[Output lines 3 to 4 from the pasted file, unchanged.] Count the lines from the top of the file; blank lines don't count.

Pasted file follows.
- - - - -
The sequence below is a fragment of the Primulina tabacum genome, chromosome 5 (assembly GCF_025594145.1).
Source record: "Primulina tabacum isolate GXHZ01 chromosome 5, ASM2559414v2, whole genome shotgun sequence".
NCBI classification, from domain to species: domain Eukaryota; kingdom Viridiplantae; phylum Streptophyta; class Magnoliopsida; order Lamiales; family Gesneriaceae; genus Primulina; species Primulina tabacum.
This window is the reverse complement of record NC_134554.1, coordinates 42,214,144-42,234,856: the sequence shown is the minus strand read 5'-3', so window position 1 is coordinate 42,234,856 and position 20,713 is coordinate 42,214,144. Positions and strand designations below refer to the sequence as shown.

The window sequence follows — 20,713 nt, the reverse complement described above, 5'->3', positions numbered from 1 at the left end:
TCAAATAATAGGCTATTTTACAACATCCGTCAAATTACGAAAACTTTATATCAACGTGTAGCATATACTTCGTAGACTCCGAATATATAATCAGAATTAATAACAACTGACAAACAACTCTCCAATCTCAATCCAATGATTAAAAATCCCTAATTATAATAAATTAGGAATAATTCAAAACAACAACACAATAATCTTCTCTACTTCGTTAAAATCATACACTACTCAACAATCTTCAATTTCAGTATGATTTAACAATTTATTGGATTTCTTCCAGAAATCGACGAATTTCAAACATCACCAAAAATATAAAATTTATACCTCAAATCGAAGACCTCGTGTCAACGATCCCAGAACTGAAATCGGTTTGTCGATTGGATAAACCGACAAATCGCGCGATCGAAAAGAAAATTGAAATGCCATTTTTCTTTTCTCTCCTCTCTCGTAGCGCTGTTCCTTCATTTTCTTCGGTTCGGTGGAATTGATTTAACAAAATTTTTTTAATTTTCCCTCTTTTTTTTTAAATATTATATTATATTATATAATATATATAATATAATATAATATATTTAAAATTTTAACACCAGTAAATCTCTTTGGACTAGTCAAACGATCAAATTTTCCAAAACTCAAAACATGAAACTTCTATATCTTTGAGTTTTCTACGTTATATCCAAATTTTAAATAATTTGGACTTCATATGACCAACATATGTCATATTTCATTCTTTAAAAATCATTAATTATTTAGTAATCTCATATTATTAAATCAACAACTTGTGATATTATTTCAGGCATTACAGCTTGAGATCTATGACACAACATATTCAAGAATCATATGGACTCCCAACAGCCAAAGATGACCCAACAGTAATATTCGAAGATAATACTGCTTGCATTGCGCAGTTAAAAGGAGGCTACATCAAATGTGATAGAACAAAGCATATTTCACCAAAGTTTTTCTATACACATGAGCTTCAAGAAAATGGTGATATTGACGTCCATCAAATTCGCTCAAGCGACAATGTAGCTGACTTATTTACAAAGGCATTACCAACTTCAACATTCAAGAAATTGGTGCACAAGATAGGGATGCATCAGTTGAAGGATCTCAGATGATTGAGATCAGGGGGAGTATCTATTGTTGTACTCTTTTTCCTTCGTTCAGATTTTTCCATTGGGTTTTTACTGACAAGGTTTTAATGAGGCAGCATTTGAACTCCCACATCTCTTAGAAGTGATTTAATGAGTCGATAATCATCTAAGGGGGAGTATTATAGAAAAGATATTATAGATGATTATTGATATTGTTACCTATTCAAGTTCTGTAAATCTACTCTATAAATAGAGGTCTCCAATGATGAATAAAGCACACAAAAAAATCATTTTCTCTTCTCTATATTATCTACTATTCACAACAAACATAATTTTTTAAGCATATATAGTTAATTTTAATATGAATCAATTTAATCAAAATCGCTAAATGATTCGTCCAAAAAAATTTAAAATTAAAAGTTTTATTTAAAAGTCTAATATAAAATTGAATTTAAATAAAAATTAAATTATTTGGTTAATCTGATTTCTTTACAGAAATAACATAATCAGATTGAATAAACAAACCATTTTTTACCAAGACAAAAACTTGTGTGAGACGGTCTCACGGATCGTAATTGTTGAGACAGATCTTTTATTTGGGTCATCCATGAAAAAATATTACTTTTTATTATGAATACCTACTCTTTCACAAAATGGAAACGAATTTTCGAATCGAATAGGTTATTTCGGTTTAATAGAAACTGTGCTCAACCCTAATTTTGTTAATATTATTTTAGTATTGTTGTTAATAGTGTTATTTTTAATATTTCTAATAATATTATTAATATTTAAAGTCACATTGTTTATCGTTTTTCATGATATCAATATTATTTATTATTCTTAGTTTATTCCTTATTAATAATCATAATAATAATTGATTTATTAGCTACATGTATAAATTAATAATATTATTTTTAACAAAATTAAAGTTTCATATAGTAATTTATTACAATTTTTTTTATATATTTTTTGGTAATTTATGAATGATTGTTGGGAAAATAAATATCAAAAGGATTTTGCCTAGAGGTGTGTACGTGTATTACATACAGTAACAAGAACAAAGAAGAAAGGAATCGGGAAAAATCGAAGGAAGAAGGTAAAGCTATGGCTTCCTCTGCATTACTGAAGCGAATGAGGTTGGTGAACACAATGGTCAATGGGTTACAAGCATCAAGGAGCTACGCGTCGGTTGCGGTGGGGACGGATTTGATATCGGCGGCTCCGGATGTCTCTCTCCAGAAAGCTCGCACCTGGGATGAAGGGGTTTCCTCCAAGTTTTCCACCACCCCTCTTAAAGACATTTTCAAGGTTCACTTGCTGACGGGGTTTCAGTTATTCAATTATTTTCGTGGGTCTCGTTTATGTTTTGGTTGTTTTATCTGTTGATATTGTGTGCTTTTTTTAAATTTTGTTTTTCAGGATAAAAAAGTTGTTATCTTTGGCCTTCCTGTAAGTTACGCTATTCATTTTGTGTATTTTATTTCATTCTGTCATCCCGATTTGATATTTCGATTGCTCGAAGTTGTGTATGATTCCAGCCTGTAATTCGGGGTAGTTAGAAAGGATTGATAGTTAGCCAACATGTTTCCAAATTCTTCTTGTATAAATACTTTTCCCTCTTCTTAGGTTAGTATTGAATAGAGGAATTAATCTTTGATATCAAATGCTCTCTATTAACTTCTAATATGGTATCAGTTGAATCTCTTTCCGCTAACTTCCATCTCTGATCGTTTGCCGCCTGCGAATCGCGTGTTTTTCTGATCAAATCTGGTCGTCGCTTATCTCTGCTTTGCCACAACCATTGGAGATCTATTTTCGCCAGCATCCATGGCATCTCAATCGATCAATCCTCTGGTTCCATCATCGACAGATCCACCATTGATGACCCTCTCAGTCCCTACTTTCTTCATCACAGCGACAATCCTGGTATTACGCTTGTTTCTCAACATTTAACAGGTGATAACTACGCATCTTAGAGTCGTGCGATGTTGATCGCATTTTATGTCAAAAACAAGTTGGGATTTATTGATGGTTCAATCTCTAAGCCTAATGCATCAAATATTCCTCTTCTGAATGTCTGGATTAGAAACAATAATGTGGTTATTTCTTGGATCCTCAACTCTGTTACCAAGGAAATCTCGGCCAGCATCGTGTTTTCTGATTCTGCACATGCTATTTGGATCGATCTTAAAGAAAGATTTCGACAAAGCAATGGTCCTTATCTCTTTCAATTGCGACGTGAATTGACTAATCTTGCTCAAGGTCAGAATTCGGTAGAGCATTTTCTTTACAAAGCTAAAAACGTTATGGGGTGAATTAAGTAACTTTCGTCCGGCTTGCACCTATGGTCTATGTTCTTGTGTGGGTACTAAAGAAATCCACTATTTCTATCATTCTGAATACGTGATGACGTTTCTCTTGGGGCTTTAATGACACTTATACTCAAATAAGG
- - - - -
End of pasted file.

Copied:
NCBI classification, from domain to species: domain Eukaryota; kingdom Viridiplantae; phylum Streptophyta; class Magnoliopsida; order Lamiales; family Gesneriaceae; genus Primulina; species Primulina tabacum.
This window is the reverse complement of record NC_134554.1, coordinates 42,214,144-42,234,856: the sequence shown is the minus strand read 5'-3', so window position 1 is coordinate 42,234,856 and position 20,713 is coordinate 42,214,144. Positions and strand designations below refer to the sequence as shown.